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The 1852 Rutland Center Church, one of the oldest churches in Dane County, has been renovated by volunteers and is available for weddings, funerals and special events.

Mark R. Hanson

At a time when municipalities are looking to shed anything extraneous, the Dane County town of Rutland stands out. It owns a church.

Well, a former church.

Rutland Center Church, erected in 1852 by a Protestant sect called The United Brethren in Christ, once was part of Rutland Center, a bustling stagecoach stop three miles south of the village of Oregon. The community had about 400 residents and anticipated a population boom if the railroad went through.

Alas, the railroad bypassed Rutland Center, and growth halted in the mid-1860s, said Gerald Neath, a local resident who’s researched the church.

Regular church services ceased in 1912, although the building continued to be used intermittently for religious purposes. By 1974, the cemetery association caring for the property dissolved and turned over all assets to the town of Rutland.

“There wasn’t a lot of interest in the church, but people were still being buried in the cemetery, so something had to be done to save it,” said Myron Bacon, a former town chairman.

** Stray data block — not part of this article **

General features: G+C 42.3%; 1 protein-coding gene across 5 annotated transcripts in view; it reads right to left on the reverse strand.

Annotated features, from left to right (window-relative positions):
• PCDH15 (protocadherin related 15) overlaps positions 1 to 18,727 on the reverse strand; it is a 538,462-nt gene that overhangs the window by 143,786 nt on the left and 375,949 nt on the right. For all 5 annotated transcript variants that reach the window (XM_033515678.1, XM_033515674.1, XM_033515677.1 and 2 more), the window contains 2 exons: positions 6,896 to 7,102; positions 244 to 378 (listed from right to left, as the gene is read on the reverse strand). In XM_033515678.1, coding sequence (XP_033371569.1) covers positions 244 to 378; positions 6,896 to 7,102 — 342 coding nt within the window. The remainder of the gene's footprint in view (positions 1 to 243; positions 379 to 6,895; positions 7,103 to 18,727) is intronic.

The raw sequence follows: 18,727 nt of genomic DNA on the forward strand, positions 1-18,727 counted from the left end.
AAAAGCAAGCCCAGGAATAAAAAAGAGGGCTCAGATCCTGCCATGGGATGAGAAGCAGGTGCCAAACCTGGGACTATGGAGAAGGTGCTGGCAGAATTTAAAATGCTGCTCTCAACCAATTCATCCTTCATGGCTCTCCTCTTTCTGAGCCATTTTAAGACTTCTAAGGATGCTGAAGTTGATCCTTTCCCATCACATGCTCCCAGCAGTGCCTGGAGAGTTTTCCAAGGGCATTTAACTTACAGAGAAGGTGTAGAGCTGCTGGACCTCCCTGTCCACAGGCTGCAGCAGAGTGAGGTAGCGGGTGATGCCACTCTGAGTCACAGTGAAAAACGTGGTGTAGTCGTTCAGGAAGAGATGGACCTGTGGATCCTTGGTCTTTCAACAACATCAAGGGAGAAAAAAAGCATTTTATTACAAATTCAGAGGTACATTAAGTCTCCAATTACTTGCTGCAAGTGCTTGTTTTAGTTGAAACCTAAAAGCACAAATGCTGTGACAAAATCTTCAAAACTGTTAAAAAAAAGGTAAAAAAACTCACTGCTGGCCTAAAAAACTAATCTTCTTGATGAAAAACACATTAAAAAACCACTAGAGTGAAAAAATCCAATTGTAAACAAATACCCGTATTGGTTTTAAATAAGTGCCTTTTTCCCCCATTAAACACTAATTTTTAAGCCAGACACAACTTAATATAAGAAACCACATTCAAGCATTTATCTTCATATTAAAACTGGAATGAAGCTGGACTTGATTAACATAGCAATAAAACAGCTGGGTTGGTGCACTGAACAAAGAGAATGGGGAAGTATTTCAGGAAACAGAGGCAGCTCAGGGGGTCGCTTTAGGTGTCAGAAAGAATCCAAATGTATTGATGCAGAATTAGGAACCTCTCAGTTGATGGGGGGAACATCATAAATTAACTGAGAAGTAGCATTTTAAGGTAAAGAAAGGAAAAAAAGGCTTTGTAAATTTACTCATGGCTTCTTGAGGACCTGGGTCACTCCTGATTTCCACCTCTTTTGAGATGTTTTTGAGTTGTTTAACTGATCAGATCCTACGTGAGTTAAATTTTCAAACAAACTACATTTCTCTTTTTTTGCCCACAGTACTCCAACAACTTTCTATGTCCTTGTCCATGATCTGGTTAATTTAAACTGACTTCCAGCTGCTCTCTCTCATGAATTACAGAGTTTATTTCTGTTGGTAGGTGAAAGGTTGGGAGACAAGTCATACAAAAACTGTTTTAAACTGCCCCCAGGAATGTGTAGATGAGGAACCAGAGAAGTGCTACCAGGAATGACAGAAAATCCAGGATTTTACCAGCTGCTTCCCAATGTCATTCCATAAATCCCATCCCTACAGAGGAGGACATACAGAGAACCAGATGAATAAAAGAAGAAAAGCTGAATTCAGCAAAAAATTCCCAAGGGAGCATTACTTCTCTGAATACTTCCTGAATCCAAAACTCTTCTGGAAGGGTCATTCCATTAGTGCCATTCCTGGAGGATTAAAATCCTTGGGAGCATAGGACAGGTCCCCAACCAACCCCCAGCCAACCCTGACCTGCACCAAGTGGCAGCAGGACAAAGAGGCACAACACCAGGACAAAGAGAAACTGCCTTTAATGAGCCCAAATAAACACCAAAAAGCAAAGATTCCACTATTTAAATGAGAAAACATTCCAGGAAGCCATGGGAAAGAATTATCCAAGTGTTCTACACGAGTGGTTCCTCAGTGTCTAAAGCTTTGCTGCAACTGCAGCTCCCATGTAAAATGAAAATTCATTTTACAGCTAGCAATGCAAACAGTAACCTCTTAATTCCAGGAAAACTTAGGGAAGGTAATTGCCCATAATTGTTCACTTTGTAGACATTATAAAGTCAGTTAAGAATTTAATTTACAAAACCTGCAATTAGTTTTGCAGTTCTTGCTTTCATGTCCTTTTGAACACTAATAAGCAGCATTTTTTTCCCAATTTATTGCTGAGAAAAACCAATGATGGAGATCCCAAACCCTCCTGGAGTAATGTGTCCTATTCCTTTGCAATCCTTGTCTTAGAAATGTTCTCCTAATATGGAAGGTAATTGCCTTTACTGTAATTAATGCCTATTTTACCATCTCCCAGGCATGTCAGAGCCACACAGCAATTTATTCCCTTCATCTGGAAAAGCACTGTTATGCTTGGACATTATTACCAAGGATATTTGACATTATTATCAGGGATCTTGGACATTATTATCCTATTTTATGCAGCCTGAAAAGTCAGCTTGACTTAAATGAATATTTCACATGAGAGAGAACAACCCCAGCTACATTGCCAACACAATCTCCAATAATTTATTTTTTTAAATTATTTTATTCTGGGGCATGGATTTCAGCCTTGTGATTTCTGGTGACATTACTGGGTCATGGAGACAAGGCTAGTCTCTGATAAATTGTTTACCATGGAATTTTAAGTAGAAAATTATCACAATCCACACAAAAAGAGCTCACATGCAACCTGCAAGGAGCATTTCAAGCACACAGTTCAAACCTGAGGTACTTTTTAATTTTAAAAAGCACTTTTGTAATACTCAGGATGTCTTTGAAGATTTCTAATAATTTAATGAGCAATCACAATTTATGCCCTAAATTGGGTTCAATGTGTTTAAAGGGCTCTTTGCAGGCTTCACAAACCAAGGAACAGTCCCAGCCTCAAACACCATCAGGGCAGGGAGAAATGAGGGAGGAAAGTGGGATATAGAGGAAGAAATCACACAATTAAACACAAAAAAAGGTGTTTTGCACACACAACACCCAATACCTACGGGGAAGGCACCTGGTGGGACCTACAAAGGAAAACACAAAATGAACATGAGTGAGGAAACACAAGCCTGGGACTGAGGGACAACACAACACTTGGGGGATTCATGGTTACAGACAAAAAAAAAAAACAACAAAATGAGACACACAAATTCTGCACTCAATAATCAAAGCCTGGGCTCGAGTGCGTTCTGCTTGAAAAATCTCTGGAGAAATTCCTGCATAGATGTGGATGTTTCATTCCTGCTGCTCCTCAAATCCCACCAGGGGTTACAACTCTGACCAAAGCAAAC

The town has been responsible for maintaining the property ever since.

“It’s an unusual situation,” said Dale Beske, town chairman. “But it hasn’t been used for religious purposes for more than 40 years, so really we’re preserving a historic building, not operating a church.”

Taxpayers aren’t out much at all, other than minor expenses such as the cost of electricity to power security lights at the cemetery. The town still sells cemetery plots, with mowing and maintenance expenses paid out of that fund.

As for the church, town residents came together 10 years ago to try to save the deteriorating structure. It was one of the earliest churches in Dane County, and it’s the only structure remaining from Rutland Center, which once boasted a post office, hotel, grocery store and blacksmith shop.

Volunteers have spent about $85,000 over the last decade restoring it. No taxpayer money was used. Significant funding came from the Dane County Cultural Affairs Commission and the Edwin E. and Janet L. Bryant Foundation. The latter is based in Stoughton and focuses much of its charitable giving on community projects in Dane County.

The volunteers now hope to rent the church for weddings, funerals, recitals or meetings. More than 200 people toured the renovated church last month during an open house.

“We didn’t want to go to all this work and then just have it sit there,” said Bacon, co-chairman with Mark Hanson of Friends of the Rutland Center Church.

In its day, the church could seat about 120 people in its 30 pews. That equates to about 90 people today, Hanson said. “We tend to be a little bigger than the people who lived in 1850, to put it politely,” he said.

More details about the church can be found at

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